(The first part of this blog post is adapted from The Families Funding the 2016 Presidential Election by Nicholas Confessore, Sarah Cohen and Karen Yourish in The New York Times.)
They are overwhelmingly white, rich, older and male. Across a sprawling country, they reside in an archipelago of wealth. They live in exclusive neighborhoods dotting a handful of cities and towns. And in an economy that has minted billionaires in a dizzying array of industries, most made their fortunes in just two: finance and energy.
To whom am I referring: the 158 families who have provided nearly half of the early money for efforts to capture the White House. Just 158 families, along with companies they own or control, contributed $176 million in the first phase of the campaign, a New York Times investigation found. Not since before Watergate have so few people and businesses provided so much early money in a campaign, most of it through channels legalized by the Supreme Court’s Citizens United decision five years ago. These donors’ fortunes reflect the shifting composition of the country’s economic elite.
Relatively few work in the traditional ranks of corporate America, or hail from dynasties of inherited wealth. Most built their own businesses, parlaying talent and an appetite for risk into huge wealth: They founded hedge funds in New York, bought up undervalued oil leases in Texas, made blockbusters in Hollywood.
But regardless of industry, the families investing the most in presidential politics overwhelmingly lean right, contributing tens of millions of dollars to support candidates who have pledged to pare regulations; cut taxes on income, capital gains and inheritances; and shrink entitlement programs. While such measures would help protect their own wealth, the donors describe their embrace of them more broadly, as the surest means of promoting economic growth and preserving a system that would allow others to prosper, too.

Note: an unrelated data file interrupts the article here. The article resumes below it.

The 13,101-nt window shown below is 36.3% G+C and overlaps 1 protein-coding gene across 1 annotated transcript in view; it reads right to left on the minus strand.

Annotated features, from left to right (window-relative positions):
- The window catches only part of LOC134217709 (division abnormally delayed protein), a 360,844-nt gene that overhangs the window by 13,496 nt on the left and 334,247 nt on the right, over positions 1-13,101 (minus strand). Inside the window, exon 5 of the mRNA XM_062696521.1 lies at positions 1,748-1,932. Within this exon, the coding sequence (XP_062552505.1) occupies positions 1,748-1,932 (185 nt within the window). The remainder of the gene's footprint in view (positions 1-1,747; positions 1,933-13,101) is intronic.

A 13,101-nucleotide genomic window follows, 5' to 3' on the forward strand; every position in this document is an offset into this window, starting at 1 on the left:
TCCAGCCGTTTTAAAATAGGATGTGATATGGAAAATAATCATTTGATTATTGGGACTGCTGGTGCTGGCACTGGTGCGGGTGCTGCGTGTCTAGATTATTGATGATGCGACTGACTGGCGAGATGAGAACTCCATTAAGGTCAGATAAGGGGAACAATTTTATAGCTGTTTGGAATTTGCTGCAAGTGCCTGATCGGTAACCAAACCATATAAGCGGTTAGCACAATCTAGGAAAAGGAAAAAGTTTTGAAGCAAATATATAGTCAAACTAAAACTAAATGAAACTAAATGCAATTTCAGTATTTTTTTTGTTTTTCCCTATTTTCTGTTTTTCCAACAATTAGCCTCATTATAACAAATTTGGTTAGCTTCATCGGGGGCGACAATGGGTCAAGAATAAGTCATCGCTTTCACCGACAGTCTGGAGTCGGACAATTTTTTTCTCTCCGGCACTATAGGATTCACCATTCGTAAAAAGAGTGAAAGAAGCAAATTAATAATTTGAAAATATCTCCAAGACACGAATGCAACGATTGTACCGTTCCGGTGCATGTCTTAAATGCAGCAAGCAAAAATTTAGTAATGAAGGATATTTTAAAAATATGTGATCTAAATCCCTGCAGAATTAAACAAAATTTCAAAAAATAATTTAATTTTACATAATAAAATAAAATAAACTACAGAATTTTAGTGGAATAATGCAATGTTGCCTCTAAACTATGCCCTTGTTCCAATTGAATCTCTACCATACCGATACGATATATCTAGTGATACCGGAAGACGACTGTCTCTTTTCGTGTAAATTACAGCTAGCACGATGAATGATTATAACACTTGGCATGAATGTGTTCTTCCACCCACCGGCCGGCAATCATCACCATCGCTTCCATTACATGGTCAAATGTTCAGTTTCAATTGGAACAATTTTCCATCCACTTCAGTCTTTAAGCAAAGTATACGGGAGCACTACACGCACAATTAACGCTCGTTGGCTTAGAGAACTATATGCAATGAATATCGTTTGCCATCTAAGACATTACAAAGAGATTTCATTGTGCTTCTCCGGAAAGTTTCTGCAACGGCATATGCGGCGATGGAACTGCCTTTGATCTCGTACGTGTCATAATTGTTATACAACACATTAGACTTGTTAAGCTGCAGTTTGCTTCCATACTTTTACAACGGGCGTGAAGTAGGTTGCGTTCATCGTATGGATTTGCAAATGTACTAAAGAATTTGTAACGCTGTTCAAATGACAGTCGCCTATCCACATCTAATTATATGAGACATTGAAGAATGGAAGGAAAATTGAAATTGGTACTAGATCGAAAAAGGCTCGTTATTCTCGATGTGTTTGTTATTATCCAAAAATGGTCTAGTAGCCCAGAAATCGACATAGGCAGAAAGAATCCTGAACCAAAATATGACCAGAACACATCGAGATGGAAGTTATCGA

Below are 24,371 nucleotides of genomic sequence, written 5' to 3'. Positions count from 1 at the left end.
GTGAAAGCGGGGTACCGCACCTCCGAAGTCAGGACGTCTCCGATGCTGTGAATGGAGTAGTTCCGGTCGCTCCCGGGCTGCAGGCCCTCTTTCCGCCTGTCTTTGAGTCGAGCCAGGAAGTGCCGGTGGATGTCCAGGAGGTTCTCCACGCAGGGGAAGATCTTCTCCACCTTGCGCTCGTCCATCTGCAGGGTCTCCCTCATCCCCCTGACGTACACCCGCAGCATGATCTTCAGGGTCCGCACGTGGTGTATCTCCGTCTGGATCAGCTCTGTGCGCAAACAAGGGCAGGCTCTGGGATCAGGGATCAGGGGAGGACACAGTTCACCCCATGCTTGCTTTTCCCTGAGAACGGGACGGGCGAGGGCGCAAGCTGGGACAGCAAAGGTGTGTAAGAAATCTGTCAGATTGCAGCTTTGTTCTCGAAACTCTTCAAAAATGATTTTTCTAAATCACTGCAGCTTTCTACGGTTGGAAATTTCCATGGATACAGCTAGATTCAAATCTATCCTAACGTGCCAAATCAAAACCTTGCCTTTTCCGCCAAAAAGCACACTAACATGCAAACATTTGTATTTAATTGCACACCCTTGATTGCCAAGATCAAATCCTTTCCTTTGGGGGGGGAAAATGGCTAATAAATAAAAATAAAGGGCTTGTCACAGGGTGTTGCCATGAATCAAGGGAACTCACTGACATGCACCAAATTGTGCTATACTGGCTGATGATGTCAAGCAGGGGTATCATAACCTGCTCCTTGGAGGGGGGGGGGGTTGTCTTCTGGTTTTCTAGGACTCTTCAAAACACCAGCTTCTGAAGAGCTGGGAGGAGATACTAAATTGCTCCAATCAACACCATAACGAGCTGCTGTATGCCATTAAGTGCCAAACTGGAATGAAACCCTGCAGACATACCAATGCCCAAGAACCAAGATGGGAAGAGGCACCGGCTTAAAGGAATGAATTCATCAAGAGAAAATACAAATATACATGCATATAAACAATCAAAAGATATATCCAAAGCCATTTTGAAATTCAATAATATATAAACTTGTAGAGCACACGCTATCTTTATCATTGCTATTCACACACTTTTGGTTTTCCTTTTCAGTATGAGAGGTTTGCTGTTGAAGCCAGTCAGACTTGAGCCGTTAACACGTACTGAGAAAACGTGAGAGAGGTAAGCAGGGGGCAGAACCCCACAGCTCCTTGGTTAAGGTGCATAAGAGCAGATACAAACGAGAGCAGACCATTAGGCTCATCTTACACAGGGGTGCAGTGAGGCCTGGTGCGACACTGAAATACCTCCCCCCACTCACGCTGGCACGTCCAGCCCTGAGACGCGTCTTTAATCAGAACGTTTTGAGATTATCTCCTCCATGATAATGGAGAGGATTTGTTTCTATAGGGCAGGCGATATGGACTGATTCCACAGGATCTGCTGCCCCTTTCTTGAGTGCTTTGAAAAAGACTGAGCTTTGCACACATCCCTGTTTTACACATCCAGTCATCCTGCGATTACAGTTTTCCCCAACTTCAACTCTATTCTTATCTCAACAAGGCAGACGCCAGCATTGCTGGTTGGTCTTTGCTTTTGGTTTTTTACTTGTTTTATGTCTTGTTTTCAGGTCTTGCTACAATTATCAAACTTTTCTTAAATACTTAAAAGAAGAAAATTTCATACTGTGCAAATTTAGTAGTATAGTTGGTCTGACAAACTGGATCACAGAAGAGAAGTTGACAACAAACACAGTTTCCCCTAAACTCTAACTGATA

Now what does this have to do with Wedgewood? That’s my question for you as we give our offerings of money and time and energy and talent to this beloved community. What does it mean to be church, to be Christian in a country in which the rich have so much influence? What are the implications for our life together, and our ministry efforts?
At a minimum, we need to help those who do not have a voice have their voices heard. At a minimum, we need to insure that those who have more wealth in our congregation do not rule our congregation. At a minimum, we must be suspicious of, and ask questions of, those who prosper in our culture. Have you made your money off the backs of the poor? Are you interested solely in your own wealth or the well-being of the world? At a minimum, we have to remember Jesus said the people who have the hardest time understanding the kingdom of God are the rich.